Had a wander around the Southampton boat show
today, which was fun and interesting. But which convinced me even much more that I couldn’t buy a boat
to suit me off the shelf.
I had always been curious about the Discovery 55’s, and finally got to see one in person and wander around in it.
It is laid out almost exactly like my boat
except that it has a weird multilevel salon
, with a semicircular settee around a big table up on a podium, and a kind of passage
to starboard of that with a pilot berth, and the nav table on still another level, up high where you can see out through the front salon
windows and keep watch from there.
I loved the nav table but hated everything else about that salon – no way for people to hang out spread around the very small salon – it’s either sit around the table or go to your cabin
. Completely impossible for a liveaboard
. And there’s no salon sole as such, and I have no idea how you would load sails
on board or large quantities of provisions.
There’s no windshield but just an ordinary flexible dodger
. Not much good for high latitudes, although I guess you’ll be standing watch more from the raised nav table.
The cabins benefit from large hull ports
which really add light and view, especially the Pullman berth. I have small (conservative, strong) hull ports
in master cabin
and salon, but my Pullman cabin and forepeak cabin are a bit cave-like with nothing but deck
is just like my boat, which is not a complement. Deck hardware
is fru fru poseur yacht type – vertical windlass
, no dockline fairleads (just stainless edging on the rail – looks like same source as mine), no samson
post, no warping drum. Does have padeyes for Barber haulers, however – wish I had those.
is very slick and nice but there are some low quality materials in it. I especially hate the Ikea type square-edged cushions
which you see everywhere now, and which will look shabby in one season.
One thing I absolutely hated was the step from cockpit
to side deck is slanted downward (!) towards the rail and made of smooth teak
(!) – a recipe for flying through the guardrails. These boats are not made for being at sea for long periods and rough weather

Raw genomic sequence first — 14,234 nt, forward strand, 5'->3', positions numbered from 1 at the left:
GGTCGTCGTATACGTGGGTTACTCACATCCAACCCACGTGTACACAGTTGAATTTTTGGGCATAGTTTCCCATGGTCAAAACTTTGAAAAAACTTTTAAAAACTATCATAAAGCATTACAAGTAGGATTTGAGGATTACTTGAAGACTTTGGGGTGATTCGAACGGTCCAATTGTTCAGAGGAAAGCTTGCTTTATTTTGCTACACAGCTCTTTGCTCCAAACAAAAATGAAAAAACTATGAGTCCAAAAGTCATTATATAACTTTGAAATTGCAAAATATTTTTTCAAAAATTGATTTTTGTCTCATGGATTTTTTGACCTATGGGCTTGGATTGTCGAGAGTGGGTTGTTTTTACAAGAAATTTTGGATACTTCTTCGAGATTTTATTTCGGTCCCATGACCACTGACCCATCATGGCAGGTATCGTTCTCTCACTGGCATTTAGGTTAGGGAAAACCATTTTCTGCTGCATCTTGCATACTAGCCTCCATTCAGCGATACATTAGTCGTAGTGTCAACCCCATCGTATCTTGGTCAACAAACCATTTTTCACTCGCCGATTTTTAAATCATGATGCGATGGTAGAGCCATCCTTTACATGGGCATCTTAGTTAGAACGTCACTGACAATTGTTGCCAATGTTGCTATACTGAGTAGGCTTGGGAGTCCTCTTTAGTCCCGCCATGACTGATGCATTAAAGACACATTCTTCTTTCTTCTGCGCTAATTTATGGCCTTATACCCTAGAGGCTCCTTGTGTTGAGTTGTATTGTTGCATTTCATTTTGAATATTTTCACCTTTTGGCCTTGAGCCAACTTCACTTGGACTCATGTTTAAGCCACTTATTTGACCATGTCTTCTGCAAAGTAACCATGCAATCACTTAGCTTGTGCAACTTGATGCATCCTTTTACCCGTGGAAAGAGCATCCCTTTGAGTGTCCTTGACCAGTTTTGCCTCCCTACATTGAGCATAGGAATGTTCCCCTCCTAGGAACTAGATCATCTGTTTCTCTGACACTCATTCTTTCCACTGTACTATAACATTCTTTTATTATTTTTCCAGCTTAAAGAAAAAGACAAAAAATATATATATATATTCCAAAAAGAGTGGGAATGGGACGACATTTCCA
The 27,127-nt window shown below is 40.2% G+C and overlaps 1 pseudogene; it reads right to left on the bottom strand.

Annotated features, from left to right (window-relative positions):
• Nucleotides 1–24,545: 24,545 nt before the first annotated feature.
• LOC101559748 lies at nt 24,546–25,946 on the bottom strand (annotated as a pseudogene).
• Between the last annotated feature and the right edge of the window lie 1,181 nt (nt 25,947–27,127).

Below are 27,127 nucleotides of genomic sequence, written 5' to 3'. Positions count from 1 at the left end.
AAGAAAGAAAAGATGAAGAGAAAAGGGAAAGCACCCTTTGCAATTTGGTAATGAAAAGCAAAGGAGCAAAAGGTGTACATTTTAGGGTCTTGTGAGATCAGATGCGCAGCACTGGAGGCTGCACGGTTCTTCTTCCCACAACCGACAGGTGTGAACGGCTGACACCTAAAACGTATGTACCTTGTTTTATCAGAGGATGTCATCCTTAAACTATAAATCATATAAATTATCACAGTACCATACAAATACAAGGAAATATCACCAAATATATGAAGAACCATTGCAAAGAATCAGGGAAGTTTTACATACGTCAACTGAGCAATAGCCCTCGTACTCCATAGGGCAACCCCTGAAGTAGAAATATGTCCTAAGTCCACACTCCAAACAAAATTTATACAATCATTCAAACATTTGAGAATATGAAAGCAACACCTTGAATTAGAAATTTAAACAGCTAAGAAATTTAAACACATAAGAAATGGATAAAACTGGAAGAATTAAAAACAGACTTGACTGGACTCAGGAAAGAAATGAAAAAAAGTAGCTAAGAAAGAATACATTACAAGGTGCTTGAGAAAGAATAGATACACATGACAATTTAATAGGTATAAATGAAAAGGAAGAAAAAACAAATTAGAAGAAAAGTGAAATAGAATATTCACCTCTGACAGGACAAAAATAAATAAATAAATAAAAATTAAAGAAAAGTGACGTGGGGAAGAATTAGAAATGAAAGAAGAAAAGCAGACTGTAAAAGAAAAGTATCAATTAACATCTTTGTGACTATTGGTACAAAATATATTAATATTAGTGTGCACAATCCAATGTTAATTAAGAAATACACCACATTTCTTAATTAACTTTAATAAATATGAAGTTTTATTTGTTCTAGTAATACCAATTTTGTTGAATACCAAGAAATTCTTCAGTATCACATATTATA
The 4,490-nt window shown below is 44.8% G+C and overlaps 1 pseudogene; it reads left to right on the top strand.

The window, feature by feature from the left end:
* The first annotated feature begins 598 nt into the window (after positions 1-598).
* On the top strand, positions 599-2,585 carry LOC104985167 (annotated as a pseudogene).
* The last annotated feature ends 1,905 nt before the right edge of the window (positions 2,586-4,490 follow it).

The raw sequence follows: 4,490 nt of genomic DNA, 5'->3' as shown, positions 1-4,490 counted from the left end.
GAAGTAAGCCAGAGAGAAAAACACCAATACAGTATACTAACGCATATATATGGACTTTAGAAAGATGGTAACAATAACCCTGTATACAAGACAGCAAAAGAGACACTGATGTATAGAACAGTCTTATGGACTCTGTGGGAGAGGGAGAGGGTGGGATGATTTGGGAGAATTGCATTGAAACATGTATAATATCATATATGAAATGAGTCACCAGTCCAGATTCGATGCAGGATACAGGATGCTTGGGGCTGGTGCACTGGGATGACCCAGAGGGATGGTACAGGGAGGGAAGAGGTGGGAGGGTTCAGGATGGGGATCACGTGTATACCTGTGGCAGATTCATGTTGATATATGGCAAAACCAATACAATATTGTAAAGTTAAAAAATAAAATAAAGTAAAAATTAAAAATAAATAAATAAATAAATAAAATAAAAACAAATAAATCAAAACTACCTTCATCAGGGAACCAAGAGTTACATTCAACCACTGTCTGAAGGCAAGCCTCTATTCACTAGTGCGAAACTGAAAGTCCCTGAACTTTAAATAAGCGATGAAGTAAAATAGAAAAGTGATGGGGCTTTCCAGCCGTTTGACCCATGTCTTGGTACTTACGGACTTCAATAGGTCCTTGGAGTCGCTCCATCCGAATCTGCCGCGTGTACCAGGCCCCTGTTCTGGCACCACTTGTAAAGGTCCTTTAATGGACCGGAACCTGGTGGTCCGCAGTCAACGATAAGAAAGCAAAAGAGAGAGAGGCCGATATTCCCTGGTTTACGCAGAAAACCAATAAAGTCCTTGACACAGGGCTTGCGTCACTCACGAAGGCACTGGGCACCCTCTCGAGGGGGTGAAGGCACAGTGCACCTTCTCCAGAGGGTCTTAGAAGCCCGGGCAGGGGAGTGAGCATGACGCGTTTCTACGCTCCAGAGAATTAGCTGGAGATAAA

. On the plus side, the side decks are wider than mine (and that’s a big plus) – going however with the much smaller salon.
I also got to walk through a Contest 57. This one had no nav table (on a boat this size!). No windshield, light deck hardware. Terrible engine
access. Ikea-type cushions
galore. Considering the great reputation of these boats, I was surprised at the light, cheap-looking joinery – a cut below the Discovery.
Next was an Oyster
575. Reminded my very much of the Contest 57 but with build quality more like the Discovery. Most elegant fitout without the Ikea cushions. Nice boat, but like the rest, not made for serious voyaging.
Next thing I looked at was a French 72-footer, can’t remember the name (some initials). One of those Wally-boat type deck arrangements like a ballroom floor with two helms sticking up at random out of it. Nothing to hold on to, as something for holding on would ruin the sleek lines. I can imagine flying straight across that ballroom floor deck and right through the guardlines in rough weather
Ikea settees set on the flat deck suitable only for use in the marina. Bleh, total poser yacht. Made for running from one marina to another in the Med in calm weather and impressing your friends, and nothing else. I wouldn’t take that out in the North Sea if you paid me to do it.
Then – an Amel 55. Hmm. I’ve always admired
Amels but never liked
them, and would never want one for myself. But I had to say – compared to all these sleek for-show yachts – I liked the thoughtful, purposeful, non-sleek idea of the Amel. Everything about it is made for function, not show.
I definitely would not go the trouble and great expense of changing my boat for one of these. The only way to get what I really want will to have it built, I think.